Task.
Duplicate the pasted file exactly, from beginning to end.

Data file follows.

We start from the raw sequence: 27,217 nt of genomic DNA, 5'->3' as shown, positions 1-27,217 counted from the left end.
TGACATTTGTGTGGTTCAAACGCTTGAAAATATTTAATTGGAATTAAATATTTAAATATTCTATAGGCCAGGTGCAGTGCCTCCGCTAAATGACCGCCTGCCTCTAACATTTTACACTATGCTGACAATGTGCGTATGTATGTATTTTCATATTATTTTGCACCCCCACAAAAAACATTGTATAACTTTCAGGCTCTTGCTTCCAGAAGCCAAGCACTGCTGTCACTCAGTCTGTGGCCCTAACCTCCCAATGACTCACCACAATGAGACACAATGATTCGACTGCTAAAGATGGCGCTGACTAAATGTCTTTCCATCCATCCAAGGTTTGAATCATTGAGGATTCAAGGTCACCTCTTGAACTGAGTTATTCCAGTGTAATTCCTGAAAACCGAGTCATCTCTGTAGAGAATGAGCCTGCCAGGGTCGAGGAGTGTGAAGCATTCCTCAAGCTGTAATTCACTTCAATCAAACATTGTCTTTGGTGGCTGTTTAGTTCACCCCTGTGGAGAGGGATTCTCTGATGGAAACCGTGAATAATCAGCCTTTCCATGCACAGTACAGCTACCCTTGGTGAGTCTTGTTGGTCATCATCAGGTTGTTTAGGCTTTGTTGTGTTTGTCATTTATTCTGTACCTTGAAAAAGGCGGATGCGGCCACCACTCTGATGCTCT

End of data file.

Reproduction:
We start from the raw sequence: 27,217 nt of genomic DNA, 5'->3' as shown, positions 1-27,217 counted from the left end.
TGACATTTGTGTGGTTCAAACGCTTGAAAATATTTAATTGGAATTAAATATTTAAATATTCTATAGGCCAGGTGCAGTGCCTCCGCTAAATGACCGCCTGCCTCTAACATTTTACACTATGCTGACAATGTGCGTATGTATGTATTTTCATATTATTTTGCACCCCCACAAAAAACATTGTATAACTTTCAGGCTCTTGCTTCCAGAAGCCAAGCACTGCTGTCACTCAGTCTGTGGCCCTAACCTCCCAATGACTCACCACAATGAGACACAATGATTCGACTGCTAAAGATGGCGCTGACTAAATGTCTTTCCATCCATCCAAGGTTTGAATCATTGAGGATTCAAGGTCACCTCTTGAACTGAGTTATTCCAGTGTAATTCCTGAAAACCGAGTCATCTCTGTAGAGAATGAGCCTGCCAGGGTCGAGGAGTGTGAAGCATTCCTCAAGCTGTAATTCACTTCAATCAAACATTGTCTTTGGTGGCTGTTTAGTTCACCCCTGTGGAGAGGGATTCTCTGATGGAAACCGTGAATAATCAGCCTTTCCATGCACAGTACAGCTACCCTTGGTGAGTCTTGTTGGTCATCATCAGGTTGTTTAGGCTTTGTTGTGTTTGTCATTTATTCTGTACCTTGAAAAAGGCGGATGCGGCCACCACTCTGATGCTCT